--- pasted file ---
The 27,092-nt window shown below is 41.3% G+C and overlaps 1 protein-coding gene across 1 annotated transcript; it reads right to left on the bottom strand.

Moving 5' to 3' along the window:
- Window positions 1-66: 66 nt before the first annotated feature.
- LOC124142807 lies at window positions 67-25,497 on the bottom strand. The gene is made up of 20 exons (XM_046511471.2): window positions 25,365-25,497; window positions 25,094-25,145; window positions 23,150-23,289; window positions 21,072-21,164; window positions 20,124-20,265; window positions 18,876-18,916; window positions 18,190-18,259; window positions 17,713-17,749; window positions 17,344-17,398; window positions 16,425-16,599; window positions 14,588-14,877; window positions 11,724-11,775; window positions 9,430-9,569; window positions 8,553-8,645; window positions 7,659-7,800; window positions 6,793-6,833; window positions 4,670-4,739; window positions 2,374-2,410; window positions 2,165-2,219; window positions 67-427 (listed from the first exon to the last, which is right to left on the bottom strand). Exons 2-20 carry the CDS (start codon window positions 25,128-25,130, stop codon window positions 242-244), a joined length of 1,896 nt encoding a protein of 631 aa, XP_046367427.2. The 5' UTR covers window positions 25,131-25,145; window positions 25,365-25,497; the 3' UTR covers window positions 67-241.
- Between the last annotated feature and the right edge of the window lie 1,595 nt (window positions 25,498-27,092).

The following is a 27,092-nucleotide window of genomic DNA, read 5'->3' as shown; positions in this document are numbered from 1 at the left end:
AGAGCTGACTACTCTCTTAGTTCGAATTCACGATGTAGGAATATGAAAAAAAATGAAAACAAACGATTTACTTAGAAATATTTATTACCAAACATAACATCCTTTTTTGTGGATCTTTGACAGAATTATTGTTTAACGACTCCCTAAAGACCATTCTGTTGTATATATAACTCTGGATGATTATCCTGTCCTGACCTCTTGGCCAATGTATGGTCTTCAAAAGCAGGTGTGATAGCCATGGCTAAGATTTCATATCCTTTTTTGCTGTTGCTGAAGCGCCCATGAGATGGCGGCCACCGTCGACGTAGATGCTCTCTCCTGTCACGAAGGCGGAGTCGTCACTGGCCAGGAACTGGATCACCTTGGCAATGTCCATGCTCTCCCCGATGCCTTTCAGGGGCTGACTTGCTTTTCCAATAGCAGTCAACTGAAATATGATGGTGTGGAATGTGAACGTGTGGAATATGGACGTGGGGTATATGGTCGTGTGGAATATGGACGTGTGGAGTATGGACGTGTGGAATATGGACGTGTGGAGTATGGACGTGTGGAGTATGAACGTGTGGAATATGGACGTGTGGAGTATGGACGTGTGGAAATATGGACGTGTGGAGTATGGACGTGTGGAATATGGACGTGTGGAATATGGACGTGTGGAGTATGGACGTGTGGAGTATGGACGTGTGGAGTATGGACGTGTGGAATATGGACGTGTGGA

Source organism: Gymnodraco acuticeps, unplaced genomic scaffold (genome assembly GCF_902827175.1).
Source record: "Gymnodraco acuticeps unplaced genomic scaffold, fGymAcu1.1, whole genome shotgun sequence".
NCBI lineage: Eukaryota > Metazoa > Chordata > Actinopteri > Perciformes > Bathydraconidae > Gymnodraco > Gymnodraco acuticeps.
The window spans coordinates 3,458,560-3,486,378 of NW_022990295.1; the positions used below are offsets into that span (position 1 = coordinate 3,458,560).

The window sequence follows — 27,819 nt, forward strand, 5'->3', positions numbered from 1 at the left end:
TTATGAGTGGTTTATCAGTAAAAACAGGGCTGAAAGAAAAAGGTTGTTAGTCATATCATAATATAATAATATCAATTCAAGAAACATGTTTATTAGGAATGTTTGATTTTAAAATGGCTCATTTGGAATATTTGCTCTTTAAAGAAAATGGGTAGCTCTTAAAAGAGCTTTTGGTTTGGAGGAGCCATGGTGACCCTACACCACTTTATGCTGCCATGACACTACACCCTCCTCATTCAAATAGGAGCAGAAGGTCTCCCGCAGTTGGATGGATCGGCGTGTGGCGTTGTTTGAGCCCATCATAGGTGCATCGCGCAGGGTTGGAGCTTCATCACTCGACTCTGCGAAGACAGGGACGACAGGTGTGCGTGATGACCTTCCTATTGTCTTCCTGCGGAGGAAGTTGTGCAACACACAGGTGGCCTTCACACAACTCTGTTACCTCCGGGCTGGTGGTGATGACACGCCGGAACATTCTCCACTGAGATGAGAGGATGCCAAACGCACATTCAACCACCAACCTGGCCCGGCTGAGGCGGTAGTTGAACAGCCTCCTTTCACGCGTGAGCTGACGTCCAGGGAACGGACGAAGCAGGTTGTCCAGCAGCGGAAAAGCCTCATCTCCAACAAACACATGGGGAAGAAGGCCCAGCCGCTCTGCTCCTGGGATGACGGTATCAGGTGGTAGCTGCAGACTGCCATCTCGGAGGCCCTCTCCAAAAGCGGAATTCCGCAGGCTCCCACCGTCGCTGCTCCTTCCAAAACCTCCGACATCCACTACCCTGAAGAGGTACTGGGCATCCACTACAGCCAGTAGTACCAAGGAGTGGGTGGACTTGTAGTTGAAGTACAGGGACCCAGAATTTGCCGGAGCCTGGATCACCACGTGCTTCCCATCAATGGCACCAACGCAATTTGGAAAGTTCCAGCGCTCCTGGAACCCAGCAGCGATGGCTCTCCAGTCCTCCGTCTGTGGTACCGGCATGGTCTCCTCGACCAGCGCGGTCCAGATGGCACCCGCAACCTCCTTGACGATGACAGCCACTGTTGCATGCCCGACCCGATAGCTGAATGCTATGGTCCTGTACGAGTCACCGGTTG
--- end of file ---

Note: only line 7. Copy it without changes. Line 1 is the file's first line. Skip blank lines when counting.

AGAGCTGACTACTCTCTTAGTTCGAATTCACGATGTAGGAATATGAAAAAAAATGAAAACAAACGATTTACTTAGAAATATTTATTACCAAACATAACATCCTTTTTTGTGGATCTTTGACAGAATTATTGTTTAACGACTCCCTAAAGACCATTCTGTTGTATATATAACTCTGGATGATTATCCTGTCCTGACCTCTTGGCCAATGTATGGTCTTCAAAAGCAGGTGTGATAGCCATGGCTAAGATTTCATATCCTTTTTTGCTGTTGCTGAAGCGCCCATGAGATGGCGGCCACCGTCGACGTAGATGCTCTCTCCTGTCACGAAGGCGGAGTCGTCACTGGCCAGGAACTGGATCACCTTGGCAATGTCCATGCTCTCCCCGATGCCTTTCAGGGGCTGACTTGCTTTTCCAATAGCAGTCAACTGAAATATGATGGTGTGGAATGTGAACGTGTGGAATATGGACGTGGGGTATATGGTCGTGTGGAATATGGACGTGTGGAGTATGGACGTGTGGAATATGGACGTGTGGAGTATGGACGTGTGGAGTATGAACGTGTGGAATATGGACGTGTGGAGTATGGACGTGTGGAAATATGGACGTGTGGAGTATGGACGTGTGGAATATGGACGTGTGGAATATGGACGTGTGGAGTATGGACGTGTGGAGTATGGACGTGTGGAGTATGGACGTGTGGAATATGGACGTGTGGA